8. China loan sharks ask for nude photos as collateral [Source: Financial Times ]
A somber piece that showcases the aggressive tactics being employed by Chinese lenders to recover their money. The democratization of finance in China via peer-to-peer lenders and the vast shadow banking system, with interest rates sometimes topping 30%, have proved an inflammatory mix and fuelled a surge in souring loans. According to this piece, as a result, Chinese loan sharks are demanding nude photos as collateral from female borrowers which can be used for blackmail if they fall behind on their repayments. Female college students in the southern province of Guangdong were told to hand over naked photos of themselves holding their ID cards, with lenders threatening to make them public if they failed to repay their microloans.

9. Chinese tourists search far and wide for Japan's rare whiskies [Source: Financial Times]
A interesting piece that highlights how Chinese visitors to Japan have realized that Japan’s failing mom-and-pop liquor shops hide unsold whiskies accumulated years ago, when domestic Japanese economic times were better. Those whiskies command huge premiums in China’s inflated grey market and sell at mark-ups between two and as much as six times the price back in Japan. The frenzy for such whiskies is evident from the kind of supply demand gap that exists. In Tokyo department stores and in the duty-free shops of Japan’s international airports the Yamazaki 25-year single malt (notionally priced on one recently established website at about Y135,000, or $1,268) is almost permanently sold out online and in stores.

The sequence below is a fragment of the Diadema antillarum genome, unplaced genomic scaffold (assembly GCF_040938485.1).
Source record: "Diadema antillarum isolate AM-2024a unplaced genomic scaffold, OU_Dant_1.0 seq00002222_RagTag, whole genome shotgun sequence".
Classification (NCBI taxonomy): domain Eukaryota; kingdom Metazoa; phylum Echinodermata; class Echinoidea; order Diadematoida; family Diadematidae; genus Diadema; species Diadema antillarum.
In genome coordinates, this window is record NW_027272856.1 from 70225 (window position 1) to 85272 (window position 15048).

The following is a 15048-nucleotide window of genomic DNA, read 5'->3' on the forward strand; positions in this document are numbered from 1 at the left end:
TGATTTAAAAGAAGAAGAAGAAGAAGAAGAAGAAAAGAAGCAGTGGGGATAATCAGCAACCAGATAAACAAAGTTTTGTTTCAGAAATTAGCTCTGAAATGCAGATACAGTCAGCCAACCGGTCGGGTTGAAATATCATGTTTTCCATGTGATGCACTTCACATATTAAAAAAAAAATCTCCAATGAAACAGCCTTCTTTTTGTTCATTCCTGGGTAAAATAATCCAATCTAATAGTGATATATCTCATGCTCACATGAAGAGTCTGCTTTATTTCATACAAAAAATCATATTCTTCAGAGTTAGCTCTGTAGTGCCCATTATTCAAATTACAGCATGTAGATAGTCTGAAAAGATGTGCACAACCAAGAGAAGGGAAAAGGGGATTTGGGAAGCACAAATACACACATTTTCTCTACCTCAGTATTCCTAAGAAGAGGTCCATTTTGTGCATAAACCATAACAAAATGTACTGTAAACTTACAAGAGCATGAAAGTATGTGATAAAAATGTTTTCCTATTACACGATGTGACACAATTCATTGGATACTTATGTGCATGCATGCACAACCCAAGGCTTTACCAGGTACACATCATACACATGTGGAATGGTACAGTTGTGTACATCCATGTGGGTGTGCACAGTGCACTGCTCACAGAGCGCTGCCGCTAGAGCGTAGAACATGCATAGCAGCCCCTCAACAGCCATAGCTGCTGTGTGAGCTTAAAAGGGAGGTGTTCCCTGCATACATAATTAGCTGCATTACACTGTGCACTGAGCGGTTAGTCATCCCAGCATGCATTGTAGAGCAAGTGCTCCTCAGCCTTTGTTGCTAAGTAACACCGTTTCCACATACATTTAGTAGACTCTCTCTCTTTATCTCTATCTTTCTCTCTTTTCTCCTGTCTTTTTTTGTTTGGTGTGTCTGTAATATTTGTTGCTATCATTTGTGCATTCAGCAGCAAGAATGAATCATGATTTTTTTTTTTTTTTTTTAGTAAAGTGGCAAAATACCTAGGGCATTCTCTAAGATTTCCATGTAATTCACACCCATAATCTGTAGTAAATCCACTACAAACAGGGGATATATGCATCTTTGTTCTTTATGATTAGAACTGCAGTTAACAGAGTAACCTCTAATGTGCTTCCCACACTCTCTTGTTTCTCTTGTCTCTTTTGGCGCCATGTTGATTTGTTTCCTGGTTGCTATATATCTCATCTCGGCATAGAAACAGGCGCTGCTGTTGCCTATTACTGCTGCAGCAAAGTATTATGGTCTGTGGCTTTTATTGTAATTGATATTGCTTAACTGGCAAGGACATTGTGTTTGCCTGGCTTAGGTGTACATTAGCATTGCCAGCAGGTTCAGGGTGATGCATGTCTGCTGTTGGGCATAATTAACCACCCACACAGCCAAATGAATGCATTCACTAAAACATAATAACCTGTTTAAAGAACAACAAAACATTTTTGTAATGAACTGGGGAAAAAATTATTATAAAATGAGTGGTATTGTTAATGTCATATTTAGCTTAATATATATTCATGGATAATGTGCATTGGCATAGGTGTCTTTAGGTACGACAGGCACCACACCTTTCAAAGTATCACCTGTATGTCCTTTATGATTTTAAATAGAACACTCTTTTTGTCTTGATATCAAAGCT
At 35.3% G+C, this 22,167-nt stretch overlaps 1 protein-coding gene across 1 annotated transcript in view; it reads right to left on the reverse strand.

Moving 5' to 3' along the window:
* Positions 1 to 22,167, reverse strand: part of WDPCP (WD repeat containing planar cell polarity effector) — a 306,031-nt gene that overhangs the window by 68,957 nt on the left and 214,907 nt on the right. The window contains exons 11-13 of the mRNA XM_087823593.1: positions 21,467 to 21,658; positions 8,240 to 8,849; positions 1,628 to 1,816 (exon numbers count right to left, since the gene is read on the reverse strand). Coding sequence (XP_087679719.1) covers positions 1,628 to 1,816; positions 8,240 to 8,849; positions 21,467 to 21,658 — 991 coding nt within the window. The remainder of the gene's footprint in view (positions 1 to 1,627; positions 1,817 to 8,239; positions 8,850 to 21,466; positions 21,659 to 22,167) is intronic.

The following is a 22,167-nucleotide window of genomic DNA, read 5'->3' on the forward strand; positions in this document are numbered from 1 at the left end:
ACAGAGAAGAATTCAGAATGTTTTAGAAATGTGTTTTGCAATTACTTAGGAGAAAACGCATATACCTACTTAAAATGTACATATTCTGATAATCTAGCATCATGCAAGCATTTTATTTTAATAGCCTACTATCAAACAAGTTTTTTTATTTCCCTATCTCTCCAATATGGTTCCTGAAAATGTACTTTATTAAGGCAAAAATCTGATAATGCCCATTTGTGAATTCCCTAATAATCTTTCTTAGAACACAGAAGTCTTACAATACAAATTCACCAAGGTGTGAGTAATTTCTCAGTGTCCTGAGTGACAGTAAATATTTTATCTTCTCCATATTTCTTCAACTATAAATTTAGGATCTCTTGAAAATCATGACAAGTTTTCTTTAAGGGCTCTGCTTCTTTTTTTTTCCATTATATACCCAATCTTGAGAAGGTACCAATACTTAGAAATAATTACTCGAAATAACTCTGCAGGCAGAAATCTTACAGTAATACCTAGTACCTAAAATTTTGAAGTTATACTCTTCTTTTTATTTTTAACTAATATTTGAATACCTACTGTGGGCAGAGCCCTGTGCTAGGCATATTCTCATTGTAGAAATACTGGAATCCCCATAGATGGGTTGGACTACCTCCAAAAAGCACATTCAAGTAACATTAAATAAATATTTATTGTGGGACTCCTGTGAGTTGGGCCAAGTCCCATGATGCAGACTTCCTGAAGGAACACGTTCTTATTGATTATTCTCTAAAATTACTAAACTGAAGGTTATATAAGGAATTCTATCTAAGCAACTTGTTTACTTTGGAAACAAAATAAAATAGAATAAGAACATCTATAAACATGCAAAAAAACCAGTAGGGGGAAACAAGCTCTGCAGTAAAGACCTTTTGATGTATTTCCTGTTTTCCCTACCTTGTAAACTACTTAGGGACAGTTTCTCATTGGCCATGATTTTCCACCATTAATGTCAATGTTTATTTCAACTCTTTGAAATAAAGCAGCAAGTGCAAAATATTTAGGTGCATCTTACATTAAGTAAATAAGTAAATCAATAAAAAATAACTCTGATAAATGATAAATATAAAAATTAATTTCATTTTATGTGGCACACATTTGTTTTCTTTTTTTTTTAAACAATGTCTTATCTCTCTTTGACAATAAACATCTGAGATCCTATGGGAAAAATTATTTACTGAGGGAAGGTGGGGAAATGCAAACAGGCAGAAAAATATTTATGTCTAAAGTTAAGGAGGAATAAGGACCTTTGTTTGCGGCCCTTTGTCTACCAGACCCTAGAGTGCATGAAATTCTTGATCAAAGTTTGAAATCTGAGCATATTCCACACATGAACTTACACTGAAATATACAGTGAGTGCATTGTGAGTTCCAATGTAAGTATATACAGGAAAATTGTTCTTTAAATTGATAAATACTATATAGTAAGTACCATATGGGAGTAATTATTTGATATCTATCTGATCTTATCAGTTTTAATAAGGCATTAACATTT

10. Sunspring- A sci-fi film scripted by AI [Source: Youtube]
As Artificial Intelligence (AI) continues to make inroads into tasks that have traditionally been considered safe by humans on account of the cognitive ability required, this video highlights another milestone achieved by the technology in the creative space.  According to the description of this film on Youtube, “In the wake of Google's AI Go victory, filmmaker Oscar Sharp turned to his technologist collaborator Ross Goodwin to build a machine that could write screenplays. They created "Jetson" and fueled him with hundreds of sci-fi TV and movie scripts. Building a team including Thomas Middleditch, star of HBO's Silicon Valley, they gave themselves 48 hours to shoot and edit whatever Benjamin (Jetson) decided to write.”

- By Saurabh Mukherjea, CEO (Institutional Equities) and Prashant Mittal, Analyst (Strategy and Derivatives), Ambit Capital Pvt Ltd. Views expressed are personal.